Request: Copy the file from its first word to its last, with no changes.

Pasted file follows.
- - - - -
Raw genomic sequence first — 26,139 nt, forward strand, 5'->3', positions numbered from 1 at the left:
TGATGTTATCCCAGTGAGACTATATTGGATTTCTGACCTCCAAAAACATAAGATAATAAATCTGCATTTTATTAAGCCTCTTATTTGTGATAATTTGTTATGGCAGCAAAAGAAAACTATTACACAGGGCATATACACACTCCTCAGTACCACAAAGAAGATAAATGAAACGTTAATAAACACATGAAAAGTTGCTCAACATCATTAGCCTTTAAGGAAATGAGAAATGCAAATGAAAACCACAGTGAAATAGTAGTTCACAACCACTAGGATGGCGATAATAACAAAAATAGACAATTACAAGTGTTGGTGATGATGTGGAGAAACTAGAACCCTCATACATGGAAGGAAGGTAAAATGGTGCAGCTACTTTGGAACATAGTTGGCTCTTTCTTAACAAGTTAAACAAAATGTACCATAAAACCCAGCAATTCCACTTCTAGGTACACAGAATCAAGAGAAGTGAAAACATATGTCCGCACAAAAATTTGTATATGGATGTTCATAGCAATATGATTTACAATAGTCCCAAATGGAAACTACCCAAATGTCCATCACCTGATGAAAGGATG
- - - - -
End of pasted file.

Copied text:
Raw genomic sequence first — 26,139 nt, forward strand, 5'->3', positions numbered from 1 at the left:
TGATGTTATCCCAGTGAGACTATATTGGATTTCTGACCTCCAAAAACATAAGATAATAAATCTGCATTTTATTAAGCCTCTTATTTGTGATAATTTGTTATGGCAGCAAAAGAAAACTATTACACAGGGCATATACACACTCCTCAGTACCACAAAGAAGATAAATGAAACGTTAATAAACACATGAAAAGTTGCTCAACATCATTAGCCTTTAAGGAAATGAGAAATGCAAATGAAAACCACAGTGAAATAGTAGTTCACAACCACTAGGATGGCGATAATAACAAAAATAGACAATTACAAGTGTTGGTGATGATGTGGAGAAACTAGAACCCTCATACATGGAAGGAAGGTAAAATGGTGCAGCTACTTTGGAACATAGTTGGCTCTTTCTTAACAAGTTAAACAAAATGTACCATAAAACCCAGCAATTCCACTTCTAGGTACACAGAATCAAGAGAAGTGAAAACATATGTCCGCACAAAAATTTGTATATGGATGTTCATAGCAATATGATTTACAATAGTCCCAAATGGAAACTACCCAAATGTCCATCACCTGATGAAAGGATG